An Overview of the Medicare Program
In fiscal year 2013, Medicare will provide federal health insurance to 52 million people who are elderly or disabled or have end-stage renal disease. (The elderly make up about 85 percent of enrollees.) People become eligible for Medicare on the basis of age when they reach 65; disabled individuals generally become eligible for the program 24 months after they qualify for benefits under Social Security’s Disability Insurance program. In general, a beneficiary or the beneficiary’s spouse must have worked and paid sufficient Medicare payroll taxes for a specified number of years—10 years for most elderly beneficiaries.
The Medicare program provides a specified set of benefits. Hospital Insurance (HI), or Medicare Part A, primarily covers inpatient services provided by hospitals as well as care in skilled nursing facilities, home health care, and hospice care. Part B mainly covers services provided by physicians and other practitioners and by hospitals’ outpatient departments, and Part D provides a prescription drug benefit. Most enrollees in Medicare are in the traditional fee-for-service program, in which the federal government pays for covered services directly, but enrollees can instead obtain coverage for Medicare benefits through a private health insurance plan under Part C of the program, known as Medicare Advantage. In 2012, net spending for Medicare (that is, with the offsetting receipts that mostly consist of beneficiaries’ payments of premiums taken into account) was $466 billion. Gross spending for Medicare was $551 billion in that year. (Those amounts do not include several billion dollars of administrative costs subject to appropriation.)
The various parts of the program are financed in different ways. Part A benefits are financed primarily by a payroll tax (2.9 percent of all taxable earnings), the revenues from which are credited to the HI trust fund. Beginning in 2013, an additional 0.9 percent tax on earnings over $200,000 ($250,000 for married couples) is also being credited to the trust fund. For Part B, premiums paid by beneficiaries cover just over one-quarter of outlays, and the government’s general funds cover the rest. Federal payments to private insurance plans under Part C are financed by a blend of funds from Parts A and B. Enrollees’ premiums under Part D are set to cover about one-quarter of the cost of the basic prescription drug benefit, although many low-income enrollees pay no premiums; general funds from the Treasury cover most of the remaining cost. Altogether, in calendar year 2012, receipts from the payroll tax were equal to about 36 percent of gross federal spending on Medicare, beneficiaries’ premiums were equal to about 12 percent, and general funds allocated to the program’s trust funds amounted to about 37 percent; the trust funds are also credited with money from other sources.
Cost-sharing requirements in Medicare vary widely, and the program does not set an annual cap on the amount of health care costs for which beneficiaries are responsible. However, the vast majority of beneficiaries who receive care in the fee-for-service portion of Medicare have supplemental insurance that covers many or all of the program’s cost-sharing requirements. According to one recent study, the most common sources of supplemental coverage in 2009 were plans for retirees offered by former employers (held by 43 percent of beneficiaries in the fee-for-service part of Medicare), individually purchased medigap policies (29 percent of beneficiaries), and Medicaid (17 percent of beneficiaries). Many people covered through Medicare Advantage receive additional benefits or purchase additional coverage that provides some supplemental benefits.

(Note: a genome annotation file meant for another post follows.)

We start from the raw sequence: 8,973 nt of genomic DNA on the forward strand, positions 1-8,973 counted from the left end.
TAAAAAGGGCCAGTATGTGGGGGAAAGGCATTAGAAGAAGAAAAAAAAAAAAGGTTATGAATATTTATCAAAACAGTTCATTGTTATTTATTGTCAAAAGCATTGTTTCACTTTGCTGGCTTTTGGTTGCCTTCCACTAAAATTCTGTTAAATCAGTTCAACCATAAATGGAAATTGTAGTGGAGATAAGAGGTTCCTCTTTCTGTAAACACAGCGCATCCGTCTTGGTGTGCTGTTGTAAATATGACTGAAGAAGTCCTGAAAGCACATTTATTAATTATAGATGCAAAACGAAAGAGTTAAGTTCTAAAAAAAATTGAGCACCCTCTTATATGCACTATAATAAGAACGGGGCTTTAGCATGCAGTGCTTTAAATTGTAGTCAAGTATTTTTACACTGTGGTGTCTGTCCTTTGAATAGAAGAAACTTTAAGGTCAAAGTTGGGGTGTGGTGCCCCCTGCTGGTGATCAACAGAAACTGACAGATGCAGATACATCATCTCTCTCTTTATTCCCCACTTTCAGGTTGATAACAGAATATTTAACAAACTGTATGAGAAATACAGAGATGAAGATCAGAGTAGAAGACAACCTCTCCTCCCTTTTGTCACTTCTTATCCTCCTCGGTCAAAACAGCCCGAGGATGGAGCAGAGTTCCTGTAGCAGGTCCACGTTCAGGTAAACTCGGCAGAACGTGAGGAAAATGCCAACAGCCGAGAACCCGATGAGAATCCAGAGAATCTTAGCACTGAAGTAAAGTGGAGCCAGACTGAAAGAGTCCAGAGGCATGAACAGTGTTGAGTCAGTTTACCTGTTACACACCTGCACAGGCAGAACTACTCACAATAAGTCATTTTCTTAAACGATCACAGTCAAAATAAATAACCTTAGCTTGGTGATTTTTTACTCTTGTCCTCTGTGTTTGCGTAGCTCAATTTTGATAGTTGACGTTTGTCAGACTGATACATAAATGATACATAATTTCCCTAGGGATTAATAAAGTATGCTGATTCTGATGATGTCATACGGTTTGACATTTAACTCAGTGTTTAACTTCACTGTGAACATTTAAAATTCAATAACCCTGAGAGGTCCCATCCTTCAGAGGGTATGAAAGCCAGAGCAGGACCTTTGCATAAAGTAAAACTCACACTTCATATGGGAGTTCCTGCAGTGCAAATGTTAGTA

A number of provisions of law will constrain the rates that Medicare pays to providers of health care in the future:
- Payments for physicians’ services in Medicare are governed by the sustainable growth rate mechanism. Under current law, those payment rates will be reduced by about 25 percent in January 2014 and by small amounts in subsequent years, CBO projects. In recent years, legislation has been enacted to block similar reductions that were scheduled to occur.
- The Affordable Care Act (ACA) contains numerous provisions that, on balance, will reduce federal spending on Medicare. The provisions with the greatest effect on the projected growth of Medicare spending impose permanent reductions in the annual updates to Medicare’s payment rates for many types of health care providers (other than physicians) in the fee-for-service portion of the program.
- The ACA also established an Independent Payment Advisory Board (IPAB), which will be required to submit a proposal to reduce Medicare spending in certain years if the rate of growth in spending per enrollee is projected to exceed specified targets. The proposal—or an alternative proposal submitted by the Secretary of Health and Human Services if the board does not submit a qualifying proposal—must achieve a specified amount of savings in the year it is implemented while not increasing spending in the succeeding nine years by more than the amount of those first-year savings. The ACA places a number of limitations on the actions available to the IPAB, including a prohibition against modifying Medicare’s eligibility rules or reducing benefits.
- The Budget Control Act of 2011, as subsequently amended, specifies automatic procedures—sequestration, or the cancellation of funding—that will reduce most Medicare payments to providers for services furnished from April 2013 to March 2022. Under that act, most of Medicare’s spending will be subject to a 2 percent reduction.
Tom Bradley is Chief of the Health Systems and Medicare Cost Estimates Unit in CBO’s Budget Analysis Division. Julie Topoleski is an analyst in CBO’s Health, Retirement, and Long-Term Analysis Division.